As Dartmouth College sophomore Nicholas Sugiarto flipped through the course catalog last semester, two words caught his eye: “Asian American.”The 19-year-old Chinese Indonesian American didn’t know Asian American-focused classes were even an option at the Hanover, New Hampshire, campus. The biomedical-engineering major ended up enrolling in “Gender and Sexuality in Asian American Literature” and now wishes he could minor in Asian American Studies.“I never realized how long and storied the history of Asians in America has been,” Sugiarto said. “You also hear about stories that just never made the news or never made it into the standard AP U.S. history textbooks.”That feeling of being seen resonates now more than ever for Asian American and Pacific Islander students and faculty at college campuses around the country. For all the “Stop AAPI Hate” hashtagging, accounts keep emerging of new incidents of Asian Americans being coronavirus scapegoats or made to feel like foreigners in their own country.Ongoing anti-Asian attacks along with the March massage business shootings in Georgia that left six Asian women dead have provoked national conversations about visibility.The debate has renewed an appetite at some colleges for Asian American Studies programs. As student diversity grows, so does the desire for representation in the syllabus. But qualified professors of color say such programs won’t last if they aren’t being offered permanent decision-making power.Inspired by his literature class, Sugiarto added his signature to the nearly 1,000 on a petition calling on Dartmouth to establish an Asian American Studies major, a challenge that’s been brought to the Ivy League school on and off for four decades.Sugiarto and his classmates hope this time will be different given recent events.Eng-Beng Lim, the Dartmouth professor who taught Sugiarto’s class, said the petition gained momentum after the massage business killings, and even fueled discussions with administrators.Story continuesThose talks recently stalled, though Lim still described it as a “promising and critical impasse.”“When U.S. universities refuse to support Asian American Studies that are framed in a way that we have framed it, it’s really a missed opportunity to think about how we might have a more nuanced understanding of American racism beyond binary terms of Black and white,” Lim said.Pawan Dhingra, a professor at Amherst College and the incoming president of the Association for Asian American Studies, said he is aware of a few other East Coast schools either considering Asian American Studies or renewing their commitment to it.“A lot of ethnic studies programs grew out of student demand during key inflection points in American history,” Dhingra said. “This is an inflection point. The push for ethnic studies — in this case Asian American Studies — fits the tradition of how these programs come to be. It’s rarely the brainchild of administrators or faculty.”The concept of ethnic studies is believed to have started in California, where it became state law in August that California State University students take one ethnic studies course to graduate.In 1968, students of color at San Francisco State University, which was named San Francisco State College at the time, joined Black classmates demanding a curriculum that wasn’t just Euro-centric. What followed was five months of protests — the longest student strike in U.S. history — and hundreds of arrests.In March 1969, after intense negotiations, the university officially launched a College of Ethnic Studies. Other schools also devised similar programs.Alumni who were on strike 53 years ago see parallels with today’s “Stop Asian Hate” rallies, said Mai-Nhung Le, chair of San Francisco State University’s Asian American Studies program. Young Asian Americans are again demanding classes relevant to them — not just history but everything from popular culture to environmental justice.But while the backdrop in the ’60s was the Vietnam War, today it’s “two concurrent pandemics”: COVID-19 and structural racism, Le said.Establishing an Asian American Studies department is one thing — nurturing it is another. Ethnic studies programs are on shaky ground if schools don’t recruit instructors who can plan courses and mentor students.Of more than 428,000 faculty who were tenured or on tenure-track at degree-granting institutions nationwide in 2019, 70% were white, 11% were Asian or Pacific Islander, 5% were Black, and 5% were Latino. Native Americans and Alaska Natives comprised just 0.4%, according to data gathered by the National Center for Education Statistics.A furor erupted at Dartmouth in 2016 when Aimee Bahng, an assistant English professor, was denied tenure. She had unanimous support from a departmental committee but not with higher-ranking campus officials. The rejection came as students were making another push for Asian American Studies. Bahng had even started planning potential classes.She recalls receiving hundreds of sympathetic messages from female academics in the U.S. and abroad.“I had an electronic folder of just women or women of color who had been denied tenure,” said Bahng, who now teaches at Pomona College. “It was amazing but also depressing. … I always know when it’s tenure-denial season because I still get a handful of emails.”Dartmouth freshman Anais Zhang, 18, never gave Asian American Studies much thought until she was assigned to write about it for the school newspaper after the Atlanta-area massage business shootings. In her research, Zhang learned of all the attempts to start a program that ultimately went nowhere. It left her frustrated.“I talked to a lot of my friends about the article and my shock at how we really don’t have an institutionalized program and just my reaction learning about how previous students had put so much effort in petitioning the college and hiring professors … only to have this support trickle away and have all this progress undone in the subsequent years,” Zhang said.A lot of times fledgling ethnic studies programs decline because junior professors who aren’t full time or permanent have to carry them, according to Dhingra.“It’s just creating extra labor for faculty that burns people out and it isn’t able to grow because it wasn’t created with enough infrastructure in the first place,” Dhingra said.At the University of Arizona in Tucson, an Asian Pacific American Studies minor launched last month. While it is an “example of the way the university is combating anti-Asian hate and ignorance,” it was a culmination of efforts that started several years before the pandemic, said Brett Esaki, an assistant professor who helped come up with the coursework.“The short- and long-term goals are definitely about stability,” said Esaki, who is not tenured. “We can’t just hope for another disaster to get people to say, ‘You’re important.’” ___Tang reported from Phoenix and is a member of The Associated Press’ Race and Ethnicity team. Follow her on Twitter at https://twitter.com/ttangAP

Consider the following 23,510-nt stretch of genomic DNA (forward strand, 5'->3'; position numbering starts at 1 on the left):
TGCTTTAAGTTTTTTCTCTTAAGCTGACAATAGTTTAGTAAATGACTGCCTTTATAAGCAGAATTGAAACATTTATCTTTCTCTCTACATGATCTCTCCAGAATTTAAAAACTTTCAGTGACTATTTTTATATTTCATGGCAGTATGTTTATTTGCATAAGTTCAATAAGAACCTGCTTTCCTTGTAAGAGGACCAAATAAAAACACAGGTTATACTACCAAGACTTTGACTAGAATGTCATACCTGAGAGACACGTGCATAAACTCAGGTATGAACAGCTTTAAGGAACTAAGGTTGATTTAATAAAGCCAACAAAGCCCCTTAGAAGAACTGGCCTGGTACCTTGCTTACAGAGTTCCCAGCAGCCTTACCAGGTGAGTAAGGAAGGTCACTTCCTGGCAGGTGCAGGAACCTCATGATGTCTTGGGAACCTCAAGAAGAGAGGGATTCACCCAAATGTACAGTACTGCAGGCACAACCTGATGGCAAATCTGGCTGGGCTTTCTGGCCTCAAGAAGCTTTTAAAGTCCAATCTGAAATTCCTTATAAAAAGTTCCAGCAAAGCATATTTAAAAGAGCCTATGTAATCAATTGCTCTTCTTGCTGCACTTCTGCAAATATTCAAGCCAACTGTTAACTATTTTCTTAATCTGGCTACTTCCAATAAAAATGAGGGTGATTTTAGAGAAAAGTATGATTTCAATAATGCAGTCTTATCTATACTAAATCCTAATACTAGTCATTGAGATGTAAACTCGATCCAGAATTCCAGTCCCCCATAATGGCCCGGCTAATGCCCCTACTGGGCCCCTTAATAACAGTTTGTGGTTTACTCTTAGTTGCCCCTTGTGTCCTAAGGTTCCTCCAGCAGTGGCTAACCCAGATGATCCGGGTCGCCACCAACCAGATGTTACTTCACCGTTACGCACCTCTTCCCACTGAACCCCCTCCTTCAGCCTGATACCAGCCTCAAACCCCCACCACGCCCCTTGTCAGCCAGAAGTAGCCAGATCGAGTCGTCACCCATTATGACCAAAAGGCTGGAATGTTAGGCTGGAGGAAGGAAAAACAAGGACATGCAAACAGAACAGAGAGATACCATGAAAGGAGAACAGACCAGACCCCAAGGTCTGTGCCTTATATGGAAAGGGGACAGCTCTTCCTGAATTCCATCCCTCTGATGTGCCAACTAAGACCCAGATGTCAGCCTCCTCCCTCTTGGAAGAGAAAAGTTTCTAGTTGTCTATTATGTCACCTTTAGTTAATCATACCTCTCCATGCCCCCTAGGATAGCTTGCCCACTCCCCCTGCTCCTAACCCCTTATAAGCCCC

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Former Italian PM Berlusconi slips out of hospital unseen From “World News Headlines, Latest International News, World Breaking News – Times of India”